Cardiothoracic Surgical Trials Network: Rate vs. Rhythm Control for Atrial Fibrillation After Cardiac Surgery - CTSN: Rate vs. Rhythm Control for AF After Cardiac Surgery
The goal of the trial was to determine the efficacy and safety of a rate control strategy versus a rhythm control strategy using amiodarone and/or DC cardioversion (DCCV) for postoperative atrial fibrillation (AF) in patients undergoing cardiac surgery.
Contribution to the Literature: This study suggests that a rate control strategy is similar in efficacy to a rhythm control strategy using amiodarone and/or DCCV for postoperative AF in patients undergoing cardiac surgery.
Patients with postoperative AF were randomized to either rhythm control (n = 261) or rate control (n = 262) strategies. Rhythm control was with amiodarone and/or DCCV if AF was >24 hours after initiation of amiodarone. Rate control was with beta-blocker, calcium channel blocker, or digoxin with a target heart rate of <100 bpm at rest. Persistent or recurrent AF patients received anticoagulation with Coumadin (target international normalized ratio [INR] 2-3) for at least 2 months.
- Onset during index hospitalization (within 7 days of surgery) and either:
- AF/atrial flutter (AFL) persisting for > 60 minutes
- Recurrent episodes of AF/AFL
- Total number of enrollees: 523
- Duration of follow-up: Hospital discharge
- Mean patient age: 69 years
- Percentage female: 24%
- Percentage diabetics: 31%
Other salient features/characteristics:
- History of stroke: 6%
- Valve disease: 55.1%
- Surgery performed: coronary artery bypass grafting (CABG) alone: 41%, valve alone: 40%, CABG + valve: 20%
Primary outcome, total number of days within 60 days of surgery in the hospital, for rate vs. rhythm control: 5.1% vs. 5.0%, p = 0.76
Secondary outcomes (for rate vs. rhythm control):
- Index length of stay: 4.3 vs. 4.3 days, p = 0.88
- Cardiac arrhythmias: 4.3% vs. 4.6%, p = 0.8
- Cerebrovascular thromboembolic event: 0.8% vs. 0.4%, p = 0.4
- Death: 0.6% vs. 0.4%, p = 0.64
- All readmissions: 18.5% vs. 18.5%, p = 0.99
The results of this trial indicate that a rate control strategy is similar in efficacy to a rhythm control strategy (using amiodarone and DCCV) for postoperative AF in patients undergoing cardiac surgery. A rate control strategy could thus be considered first in these patients, similar to the management of patients with paroxysmal AF.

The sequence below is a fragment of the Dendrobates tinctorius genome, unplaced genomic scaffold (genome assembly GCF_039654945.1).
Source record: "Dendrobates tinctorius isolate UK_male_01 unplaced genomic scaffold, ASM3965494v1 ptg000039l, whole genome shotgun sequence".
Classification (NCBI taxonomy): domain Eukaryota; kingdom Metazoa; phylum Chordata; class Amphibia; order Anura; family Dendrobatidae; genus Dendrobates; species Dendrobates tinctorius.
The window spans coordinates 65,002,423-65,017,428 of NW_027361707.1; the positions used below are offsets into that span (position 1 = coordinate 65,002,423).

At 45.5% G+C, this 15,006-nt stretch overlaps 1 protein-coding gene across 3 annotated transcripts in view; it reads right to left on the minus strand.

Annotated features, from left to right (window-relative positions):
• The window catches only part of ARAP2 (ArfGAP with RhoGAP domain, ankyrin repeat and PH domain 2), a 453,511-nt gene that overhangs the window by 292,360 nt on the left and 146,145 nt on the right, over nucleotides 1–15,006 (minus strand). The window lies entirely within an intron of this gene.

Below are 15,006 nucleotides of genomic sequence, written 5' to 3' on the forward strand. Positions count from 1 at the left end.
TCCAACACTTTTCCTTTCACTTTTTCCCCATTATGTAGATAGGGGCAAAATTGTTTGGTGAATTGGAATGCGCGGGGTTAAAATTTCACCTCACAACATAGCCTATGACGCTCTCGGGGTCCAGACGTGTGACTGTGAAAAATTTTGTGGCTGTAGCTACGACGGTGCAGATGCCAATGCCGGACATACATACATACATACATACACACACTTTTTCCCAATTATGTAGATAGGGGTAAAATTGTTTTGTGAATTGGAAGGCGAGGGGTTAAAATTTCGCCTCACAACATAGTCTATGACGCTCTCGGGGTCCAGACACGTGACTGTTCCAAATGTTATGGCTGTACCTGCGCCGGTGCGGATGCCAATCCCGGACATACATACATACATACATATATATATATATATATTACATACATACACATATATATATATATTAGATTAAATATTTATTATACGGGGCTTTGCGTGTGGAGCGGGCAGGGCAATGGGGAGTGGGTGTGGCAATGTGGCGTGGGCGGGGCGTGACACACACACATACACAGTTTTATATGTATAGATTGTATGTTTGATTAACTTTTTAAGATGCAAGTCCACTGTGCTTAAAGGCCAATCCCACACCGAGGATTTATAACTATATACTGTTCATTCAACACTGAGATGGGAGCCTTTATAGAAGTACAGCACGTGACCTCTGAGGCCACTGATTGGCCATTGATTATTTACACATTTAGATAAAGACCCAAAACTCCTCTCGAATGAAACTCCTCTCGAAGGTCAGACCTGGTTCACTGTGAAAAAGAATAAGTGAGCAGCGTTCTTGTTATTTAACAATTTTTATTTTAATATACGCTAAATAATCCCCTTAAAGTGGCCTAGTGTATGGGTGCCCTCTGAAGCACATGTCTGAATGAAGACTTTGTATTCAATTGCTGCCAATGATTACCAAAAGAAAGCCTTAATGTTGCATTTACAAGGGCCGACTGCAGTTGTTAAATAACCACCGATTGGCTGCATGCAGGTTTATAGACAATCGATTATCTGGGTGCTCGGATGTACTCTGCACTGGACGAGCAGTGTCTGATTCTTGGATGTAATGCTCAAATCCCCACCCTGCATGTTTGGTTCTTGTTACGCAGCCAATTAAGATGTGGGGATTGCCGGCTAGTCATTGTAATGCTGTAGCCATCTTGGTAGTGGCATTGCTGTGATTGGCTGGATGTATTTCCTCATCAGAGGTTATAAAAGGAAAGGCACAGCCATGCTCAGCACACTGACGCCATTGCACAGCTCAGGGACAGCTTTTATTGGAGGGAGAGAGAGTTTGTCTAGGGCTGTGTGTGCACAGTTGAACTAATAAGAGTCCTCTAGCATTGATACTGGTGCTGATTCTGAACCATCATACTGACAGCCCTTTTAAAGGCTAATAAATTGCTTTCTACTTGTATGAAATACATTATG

Postoperative AF is a common problem in patients undergoing cardiac surgery and is associated with high mortality and morbidity. A couple of points regarding the current trial are worth noting. There was a high rate of cross-over between the two arms (20-25%), which may have biased the result towards the null. Postoperative AF in valve patients may also be different than in CABG patients. Although inflammation is a common theme, valve patients may have left atrial (LA) enlargement and LA wall stress that may contribute to AF. More effective rhythm control strategies such as catheter-based ablation or other class III antiarrhythmic drugs need to be evaluated in future trials.
Gillinov AM, Bagiella E, Moskowitz AJ, et al., on behalf of the CTSN. Rate Control Versus Rhythm Control for Atrial Fibrillation After Cardiac Surgrey. N Engl J Med 2016;Apr 4:[Epub ahead of print].
Presented by Dr. A. Marc Gillinov at the American College of Cardiology Annual Scientific Session, Chicago, IL, April 4, 2016.
Clinical Topics: Anticoagulation Management, Arrhythmias and Clinical EP, Cardiac Surgery, Invasive Cardiovascular Angiography and Intervention, Valvular Heart Disease, Anticoagulation Management and Atrial Fibrillation, Implantable Devices, EP Basic Science, SCD/Ventricular Arrhythmias, Atrial Fibrillation/Supraventricular Arrhythmias, Cardiac Surgery and Arrhythmias, Cardiac Surgery and VHD, Interventions and Structural Heart Disease
Keywords: ACC Annual Scientific Session, Adrenergic beta-Antagonists, Amiodarone, Anticoagulants, Arrhythmias, Cardiac, Atrial Fibrillation, Atrial Flutter, Calcium Channel Blockers, Cardiac Surgical Procedures, Coronary Artery Bypass, Digoxin, Electric Countershock, Heart Valve Diseases, Stroke
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